One of Mr. Obama’s executive orders expands DACA work authorizations to three years instead of two years and allows people born before June 15, 1981, the previous cut-off, to be eligible for DACA protection. It also makes eligible young people who arrived as late as 2010 instead of the current 2007 date. These changes will go into effect 90 days after Mr. Obama’s speech.
Mr. Garro said more needs to be done for these young people. The term “Dreamer” is derived from a 13-year-old bill known as the Development, Relief, and Education for Alien Minors, or DREAM, Act that has long been seen as the standard for giving young people brought to this country as children a path to citizenship. Mr. Garro said giving Dreamers a chance at true legal status should be Congress’s top priority.
“We can provide a real benefit moving forward for this country,” he said. “Our future is a little clearer in the sense that we have a lot of taxable years ahead of us. We have a lot of opportunities to help this country if given the chance.”
For those immigrants who do qualify for legal status, including those whose children, parents or spouses are legal U.S. residents, the action will give them more security, which Long Island Farm Bureau Executive Director Joseph Gergela said he hopes will bolster the workforce in the Suffolk County Agriculture industry.
Mr. Gergela said there are roughly between 5,000 and 7,000 immigrant and migrant farm workers on Long Island, most from Central and South America, with some others from Eastern Europe and other countries such as Pakistan and India. He said he wold like to see more programs for legally bringing farm workers into the U.S.
“Let’s get Congress to act with the president and change something comprehensively,” he said. “The reality is that we have people here without proper credentials. Let’s get them out of the shadows, let’s get them above board. If some of them become citizens, that’s a good thing.”
With many foreign workers also occupying jobs in hospitality and tourism industries, Mr. Gergela said the immigrant workforce is tremendously important to Long Island, adding that restrictions on immigration hurt his industry by limiting the available workforce. “It’s artificially driven the cost of labor tremendously,” he said. “We’re price takers—we have to compete on an everyday world market where the price is determined by the buyers not the sellers, so we’re on the short end of that stick.”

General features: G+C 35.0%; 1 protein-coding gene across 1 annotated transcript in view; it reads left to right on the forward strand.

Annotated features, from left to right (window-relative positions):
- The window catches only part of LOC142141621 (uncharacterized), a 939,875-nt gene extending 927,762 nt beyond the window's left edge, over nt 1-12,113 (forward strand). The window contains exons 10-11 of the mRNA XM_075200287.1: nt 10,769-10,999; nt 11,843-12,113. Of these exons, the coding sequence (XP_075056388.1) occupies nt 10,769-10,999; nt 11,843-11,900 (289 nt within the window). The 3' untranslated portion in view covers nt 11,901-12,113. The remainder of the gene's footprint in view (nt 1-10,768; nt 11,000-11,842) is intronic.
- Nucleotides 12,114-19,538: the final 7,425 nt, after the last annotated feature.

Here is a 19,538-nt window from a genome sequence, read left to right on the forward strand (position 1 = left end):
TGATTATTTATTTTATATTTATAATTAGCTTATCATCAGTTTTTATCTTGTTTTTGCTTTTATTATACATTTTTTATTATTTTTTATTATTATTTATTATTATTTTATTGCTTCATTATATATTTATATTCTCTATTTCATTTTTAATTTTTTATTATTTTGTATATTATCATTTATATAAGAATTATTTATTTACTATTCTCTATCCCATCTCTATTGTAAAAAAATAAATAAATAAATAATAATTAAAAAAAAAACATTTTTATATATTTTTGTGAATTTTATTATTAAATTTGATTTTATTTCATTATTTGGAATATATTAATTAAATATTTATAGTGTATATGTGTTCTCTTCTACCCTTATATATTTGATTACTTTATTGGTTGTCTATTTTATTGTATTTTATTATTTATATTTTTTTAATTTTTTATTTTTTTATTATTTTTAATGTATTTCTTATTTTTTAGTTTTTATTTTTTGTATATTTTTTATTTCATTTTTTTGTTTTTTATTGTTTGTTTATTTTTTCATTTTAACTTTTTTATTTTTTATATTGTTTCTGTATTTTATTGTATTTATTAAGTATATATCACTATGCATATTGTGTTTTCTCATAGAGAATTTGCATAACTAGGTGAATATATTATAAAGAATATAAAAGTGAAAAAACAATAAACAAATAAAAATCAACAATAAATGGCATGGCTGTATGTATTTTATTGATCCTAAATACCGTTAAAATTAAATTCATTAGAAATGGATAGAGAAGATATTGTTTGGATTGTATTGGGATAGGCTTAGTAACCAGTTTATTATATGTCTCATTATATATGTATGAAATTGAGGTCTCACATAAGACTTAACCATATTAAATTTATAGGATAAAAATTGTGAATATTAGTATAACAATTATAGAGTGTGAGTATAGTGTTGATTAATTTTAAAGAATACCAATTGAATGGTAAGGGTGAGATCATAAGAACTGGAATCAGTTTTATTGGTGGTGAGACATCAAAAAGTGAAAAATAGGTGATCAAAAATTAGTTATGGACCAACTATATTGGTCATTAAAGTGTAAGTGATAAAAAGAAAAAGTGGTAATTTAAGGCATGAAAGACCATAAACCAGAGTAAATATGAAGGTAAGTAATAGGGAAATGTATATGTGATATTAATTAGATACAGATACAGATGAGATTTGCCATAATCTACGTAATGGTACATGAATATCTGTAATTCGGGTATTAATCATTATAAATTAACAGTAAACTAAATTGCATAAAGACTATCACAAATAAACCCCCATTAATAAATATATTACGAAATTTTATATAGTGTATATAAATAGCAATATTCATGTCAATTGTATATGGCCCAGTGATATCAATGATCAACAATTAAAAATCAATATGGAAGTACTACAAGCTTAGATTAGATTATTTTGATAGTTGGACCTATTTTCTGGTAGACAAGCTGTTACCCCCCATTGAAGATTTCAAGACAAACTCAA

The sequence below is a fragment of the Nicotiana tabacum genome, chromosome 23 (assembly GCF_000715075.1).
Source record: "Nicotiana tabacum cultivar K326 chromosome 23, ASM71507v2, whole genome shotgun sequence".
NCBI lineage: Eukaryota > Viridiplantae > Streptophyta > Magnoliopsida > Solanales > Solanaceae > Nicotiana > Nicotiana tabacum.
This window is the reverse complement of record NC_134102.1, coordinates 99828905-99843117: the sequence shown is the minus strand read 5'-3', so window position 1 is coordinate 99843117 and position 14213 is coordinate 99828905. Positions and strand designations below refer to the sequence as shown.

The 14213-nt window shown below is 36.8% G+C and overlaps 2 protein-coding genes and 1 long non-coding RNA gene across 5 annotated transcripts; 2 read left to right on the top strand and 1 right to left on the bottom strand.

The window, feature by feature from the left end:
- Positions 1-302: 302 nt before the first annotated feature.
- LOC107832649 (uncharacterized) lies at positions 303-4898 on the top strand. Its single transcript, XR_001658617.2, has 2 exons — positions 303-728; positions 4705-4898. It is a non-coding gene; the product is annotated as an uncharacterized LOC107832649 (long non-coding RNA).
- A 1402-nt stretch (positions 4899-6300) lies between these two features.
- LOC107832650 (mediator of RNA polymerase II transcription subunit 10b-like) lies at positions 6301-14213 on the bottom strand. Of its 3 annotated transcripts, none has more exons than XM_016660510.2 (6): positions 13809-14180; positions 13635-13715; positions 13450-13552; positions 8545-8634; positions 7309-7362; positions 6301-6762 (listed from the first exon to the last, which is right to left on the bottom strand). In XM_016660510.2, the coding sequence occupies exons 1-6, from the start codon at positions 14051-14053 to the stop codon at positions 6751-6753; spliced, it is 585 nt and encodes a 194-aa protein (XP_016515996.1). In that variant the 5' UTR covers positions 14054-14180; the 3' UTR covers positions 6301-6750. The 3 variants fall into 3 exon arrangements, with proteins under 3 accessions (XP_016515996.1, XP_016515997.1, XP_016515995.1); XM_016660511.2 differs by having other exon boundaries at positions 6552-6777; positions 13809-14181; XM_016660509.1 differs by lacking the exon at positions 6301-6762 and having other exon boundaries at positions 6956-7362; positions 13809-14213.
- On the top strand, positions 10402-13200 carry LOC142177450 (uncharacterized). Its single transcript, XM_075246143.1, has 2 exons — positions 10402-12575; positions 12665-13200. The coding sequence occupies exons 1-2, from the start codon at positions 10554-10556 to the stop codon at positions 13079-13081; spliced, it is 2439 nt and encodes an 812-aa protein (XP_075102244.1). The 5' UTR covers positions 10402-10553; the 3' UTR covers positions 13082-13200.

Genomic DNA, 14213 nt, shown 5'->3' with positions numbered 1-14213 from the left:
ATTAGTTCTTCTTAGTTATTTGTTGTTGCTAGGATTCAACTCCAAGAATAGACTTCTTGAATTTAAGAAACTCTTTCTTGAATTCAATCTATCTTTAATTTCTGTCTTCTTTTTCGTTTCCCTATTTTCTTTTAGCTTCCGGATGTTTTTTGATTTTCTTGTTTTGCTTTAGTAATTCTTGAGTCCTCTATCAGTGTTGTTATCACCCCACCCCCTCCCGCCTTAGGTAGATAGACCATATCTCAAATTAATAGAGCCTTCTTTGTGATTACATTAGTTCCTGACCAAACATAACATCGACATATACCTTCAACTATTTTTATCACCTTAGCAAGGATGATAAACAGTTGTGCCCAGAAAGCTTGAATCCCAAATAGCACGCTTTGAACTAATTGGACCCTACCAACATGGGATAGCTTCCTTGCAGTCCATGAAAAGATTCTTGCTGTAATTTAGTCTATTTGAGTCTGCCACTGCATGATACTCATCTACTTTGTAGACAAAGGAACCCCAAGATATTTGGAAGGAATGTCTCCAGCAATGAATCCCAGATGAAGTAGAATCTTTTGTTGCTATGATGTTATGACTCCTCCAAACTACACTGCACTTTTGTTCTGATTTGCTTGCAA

The president’s decision to act alone has set up a battle for the incoming 114th Congress before its newest members have even taken the oath of office, with Republicans claiming he violated his Constitutional authority. Mr. Obama’s response to his Congressional critics: “pass a bill.”
Newly elected U.S. Representative Lee Zeldin said he anticipates the issue coming up during his first term in office and he hopes to pass a bill with support from both sides and prove that Washington can be functional, though he said he wouldn’t rule out voting for another government shutdown if it would “help the country on the other side.”
“The problem with this president is when he says, ‘Pass the bill,’ he means pass the bill he wants,” Mr. Zeldin said. “His idea of compromise is getting exactly what he wants.”
Mr. Zeldin’s predecessor, outgoing U.S. Representative Tim Bishop, said that he believes the best way to address immigration is through legislation, but he supports the president’s decision to take executive action in face of a Republican-led House of Representatives that refused to vote on a bipartisan reform bill passed by the Senate in 2013.
Mr. Bishop said he feels confident immigrants will take advantage of the programs being set up by Mr. Obama despite the fickle nature of executive orders, pointing to the success of DACA.
“I don’t see that as an issue—almost 600,000 Dreamers have taken advantage of DACA, and that was an executive order,” he said. “People will take advantage of it, and they will, I’m sure, hope there will be legislation in the near future.”